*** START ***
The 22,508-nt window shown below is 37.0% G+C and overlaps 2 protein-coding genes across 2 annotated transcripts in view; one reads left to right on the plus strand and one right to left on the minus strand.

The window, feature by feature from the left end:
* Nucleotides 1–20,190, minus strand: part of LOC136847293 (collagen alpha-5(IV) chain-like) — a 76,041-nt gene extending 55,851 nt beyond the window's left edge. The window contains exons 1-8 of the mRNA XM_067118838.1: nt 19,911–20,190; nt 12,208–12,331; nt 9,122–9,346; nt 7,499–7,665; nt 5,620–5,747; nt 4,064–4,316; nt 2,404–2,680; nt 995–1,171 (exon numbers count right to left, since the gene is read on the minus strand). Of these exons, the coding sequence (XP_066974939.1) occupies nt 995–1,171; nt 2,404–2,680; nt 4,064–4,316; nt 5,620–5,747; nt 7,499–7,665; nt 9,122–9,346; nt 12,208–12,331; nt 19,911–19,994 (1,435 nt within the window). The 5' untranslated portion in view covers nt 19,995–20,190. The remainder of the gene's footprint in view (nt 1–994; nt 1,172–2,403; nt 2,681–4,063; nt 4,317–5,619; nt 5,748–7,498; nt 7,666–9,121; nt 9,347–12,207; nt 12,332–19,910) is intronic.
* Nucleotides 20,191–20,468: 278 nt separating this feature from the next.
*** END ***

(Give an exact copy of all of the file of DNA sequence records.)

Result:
The 22,508-nt window shown below is 37.0% G+C and overlaps 2 protein-coding genes across 2 annotated transcripts in view; one reads left to right on the plus strand and one right to left on the minus strand.

The window, feature by feature from the left end:
* Nucleotides 1–20,190, minus strand: part of LOC136847293 (collagen alpha-5(IV) chain-like) — a 76,041-nt gene extending 55,851 nt beyond the window's left edge. The window contains exons 1-8 of the mRNA XM_067118838.1: nt 19,911–20,190; nt 12,208–12,331; nt 9,122–9,346; nt 7,499–7,665; nt 5,620–5,747; nt 4,064–4,316; nt 2,404–2,680; nt 995–1,171 (exon numbers count right to left, since the gene is read on the minus strand). Of these exons, the coding sequence (XP_066974939.1) occupies nt 995–1,171; nt 2,404–2,680; nt 4,064–4,316; nt 5,620–5,747; nt 7,499–7,665; nt 9,122–9,346; nt 12,208–12,331; nt 19,911–19,994 (1,435 nt within the window). The 5' untranslated portion in view covers nt 19,995–20,190. The remainder of the gene's footprint in view (nt 1–994; nt 1,172–2,403; nt 2,681–4,063; nt 4,317–5,619; nt 5,748–7,498; nt 7,666–9,121; nt 9,347–12,207; nt 12,332–19,910) is intronic.
* Nucleotides 20,191–20,468: 278 nt separating this feature from the next.